and Decatur best show its character. Suffice it here 
to say that the Claiborne Group is quite fossiliferous 
and full of iron ore, as an examination of the Museum 
oi Millsaps College will show. 

The" oldest rock near Jackson is the country 
north of Canton. This is the extensive lignitic group 
of strata extending to the Tennessee line, and more 
properly divided into the buhrstone sub-group south of 
Montgomery County, and the La Grange to the north. 

10 The Millsaps Collegian. . 

The material of this section is deeply covered by the 
orange sand, which, like that concealing the similar 
Grand Gulf to the south of Jackson, is full of gravel 
beds. The lignitic group shows the greatest diversity 
of material, from clays to sands of all colors. The 
lignite here is of good quality, unlike that of the too 
youthful Grand Gulf, and is sometimes found in valu- 
able beds eight feet thick. Good bitumnious coal oc- 
curs in sufficiently large lumps to excite the land- 
owners. The region north of Canton, therefore, i& 
merely an older stage of region south of Byram. 


The Millsaps Collegian, 

Vol. II. DECEMBER, 1899. No. 9. 



E. H, GALLOWAY. hditor-in-Chief 

R. B, RICKETTS {B. S., 'gS') Alumni Editor 

S. L. BURWHLL Literary b ditor 

G. R. BENNETT Y. M. C. A. Editor 

T. W. HOLLOMAN /exchange Editor 

C. N. GUICE Local Editor 

R. T. LIDDELL, Business I^anager. 
H. G. FRIDGE, L. F. MAQRUDER. As sistants. 

All reraittauces should be sent to R. T. Liddell, Business Manasrer 
Also all orders for Subscriptions, Extra Copies, or any other business 

All matter desi£rned for publication should be addressed to B- H, 
Galloway, Editor-in-Chief. 


Subscription Price, Per Annum $i oo 

T^vo Subscriptions, Per Annum $i 50 


N ACCOUNT of the presence of yellow 
fever in Jackson, it has been impossible to 
issue our magazine before. But the Col- 
legian makes its appearance now, begging 
its former readers and supporters to pardon this delay. 
To those who have made the publication of the maga- 
zine possible, we return thanks, and hope they will have 
no cause to regret having encouraged the enterprise. 

We desire here to impress upon our fellow-stu- 
dents that in order to give our readers an interesting, 
live magazine, there must be contributors as well as 
editors. Therefore, we respectfully request that those 
who have gifts will furnish us with "copy." We also 
make a similar request of our alumni, all of whom, we 
hope, will be readers of the Collegian. 

12 ( The Millsaps Collegian. 

The day after Millsaps College had opened its 
doors for the present session, and while students were 
arriving by every train, we were startled by the an- 
nouncement that yellow fever had appeared in our city. 
But our President, ready to meet any and every emer-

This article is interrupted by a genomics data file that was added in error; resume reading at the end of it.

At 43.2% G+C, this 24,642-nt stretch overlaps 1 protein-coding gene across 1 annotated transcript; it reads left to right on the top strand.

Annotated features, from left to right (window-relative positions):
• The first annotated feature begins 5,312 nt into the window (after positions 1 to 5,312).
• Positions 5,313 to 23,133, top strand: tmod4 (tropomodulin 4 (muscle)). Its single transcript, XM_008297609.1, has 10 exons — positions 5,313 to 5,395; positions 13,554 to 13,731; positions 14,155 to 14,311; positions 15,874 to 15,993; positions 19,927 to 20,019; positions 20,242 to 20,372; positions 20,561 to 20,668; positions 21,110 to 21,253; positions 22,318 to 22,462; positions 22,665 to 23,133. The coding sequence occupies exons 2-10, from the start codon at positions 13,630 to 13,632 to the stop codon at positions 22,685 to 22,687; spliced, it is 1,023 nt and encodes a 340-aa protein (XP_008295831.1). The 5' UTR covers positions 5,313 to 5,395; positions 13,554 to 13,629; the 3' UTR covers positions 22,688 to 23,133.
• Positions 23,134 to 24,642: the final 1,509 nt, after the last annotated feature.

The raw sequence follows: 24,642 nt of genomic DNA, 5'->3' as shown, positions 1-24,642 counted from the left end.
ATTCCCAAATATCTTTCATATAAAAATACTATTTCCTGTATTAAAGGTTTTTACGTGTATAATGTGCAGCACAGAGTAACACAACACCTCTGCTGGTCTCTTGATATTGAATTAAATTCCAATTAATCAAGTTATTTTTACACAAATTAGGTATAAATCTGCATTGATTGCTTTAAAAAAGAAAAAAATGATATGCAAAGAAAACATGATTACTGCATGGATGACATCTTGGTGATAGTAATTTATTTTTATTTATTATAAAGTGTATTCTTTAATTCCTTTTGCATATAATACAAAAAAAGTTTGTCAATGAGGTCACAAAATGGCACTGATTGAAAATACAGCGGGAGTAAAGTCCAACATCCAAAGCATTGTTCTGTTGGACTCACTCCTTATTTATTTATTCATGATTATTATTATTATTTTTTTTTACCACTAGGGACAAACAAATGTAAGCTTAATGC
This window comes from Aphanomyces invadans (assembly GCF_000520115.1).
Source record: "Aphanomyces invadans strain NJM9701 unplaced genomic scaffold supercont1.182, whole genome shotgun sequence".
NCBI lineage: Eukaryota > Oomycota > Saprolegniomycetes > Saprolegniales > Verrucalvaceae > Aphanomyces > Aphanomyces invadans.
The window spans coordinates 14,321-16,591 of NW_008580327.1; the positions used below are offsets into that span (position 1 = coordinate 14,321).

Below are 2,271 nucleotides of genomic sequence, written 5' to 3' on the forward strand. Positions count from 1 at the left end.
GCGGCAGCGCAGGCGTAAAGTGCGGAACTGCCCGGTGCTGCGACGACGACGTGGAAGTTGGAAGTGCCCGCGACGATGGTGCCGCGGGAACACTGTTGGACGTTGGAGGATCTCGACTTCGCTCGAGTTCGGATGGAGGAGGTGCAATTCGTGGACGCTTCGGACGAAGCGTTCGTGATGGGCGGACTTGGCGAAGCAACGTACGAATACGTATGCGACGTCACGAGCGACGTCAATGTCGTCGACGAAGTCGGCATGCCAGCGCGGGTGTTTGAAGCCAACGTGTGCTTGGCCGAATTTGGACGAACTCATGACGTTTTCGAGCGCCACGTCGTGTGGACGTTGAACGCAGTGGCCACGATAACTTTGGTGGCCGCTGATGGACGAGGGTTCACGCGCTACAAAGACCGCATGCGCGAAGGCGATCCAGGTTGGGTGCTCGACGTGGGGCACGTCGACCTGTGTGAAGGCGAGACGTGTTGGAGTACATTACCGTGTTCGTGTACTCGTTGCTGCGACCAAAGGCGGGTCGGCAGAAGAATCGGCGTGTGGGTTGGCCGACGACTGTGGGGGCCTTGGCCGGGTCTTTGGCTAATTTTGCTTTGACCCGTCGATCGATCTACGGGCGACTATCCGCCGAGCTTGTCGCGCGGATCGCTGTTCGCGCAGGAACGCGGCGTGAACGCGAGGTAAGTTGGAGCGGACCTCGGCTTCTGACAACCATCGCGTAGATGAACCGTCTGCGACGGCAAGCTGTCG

gency, promptly established a strict quarantine around 
the College campus, cutting off all outside communica- 
tion. Thus we were enabled to carry on our College 
work without interruption. The quarantine being 

raised with the disappearance of the disease, other 
students began to arrive, and our roll shows as many 
in attendance now as at this time last session. Our 
President deserves the thanks of both students and 
patrons for his unceasing watchfulness and care dur- 
ing the trying ordeal through which we have passed. 

We are glad to see the students taking such an 
active interest in athletics and all outdoor exercises. 
Each evening one may see the boys upon the tennis 
court, upon the base ball field, upon the gridiron and 
still others in the gymnasium. We are indeed sorry 
that we are not allowed to test our skill with other 
colleges, for we believe we have as good material at 
Millsaps as there is to be found in any of our Southern 
colleges. The time may come or, rather, the time is 
surely coming, when we will endeavor to prove our 
statement to be true. 

The Millsaps Collegian. 13 



EEP 'EM LAUGHING, keep' em crying, 
keep 'em waiting." This was Charles 
Reade's definition of the way to write a 
good novel. It's a good definition, don't 
you think so ? It puts into a few words a vast and dif- 
ficult art — that is, difficult for those not born with 
genius. Now, Mary E. Wilkins is evidently one of 
those whose skill m writing comes from nature. Every- 
thing she does seems easy. Her latest book, "The 
Jamesons," gives the impression of having been writ- 
ten with absolute facility; and yet it is in a field some- 
what new to her, the field of comedy. Read it if you 
want to laugh from pure enjoyment of the eccentrici- 
ties of human nature. But every now and then you'll 
suddenly find your eyes filling with tears. So "The 
Jamesons" fulfills the first two-thirds of Charles 
Reade's definition. Moreover, it is so entertaining that, 
though the interest is never strongly established, it 
carries you along gently and smoothly to the end. 
Now and then Miss Wilkins stoops to exaggeration,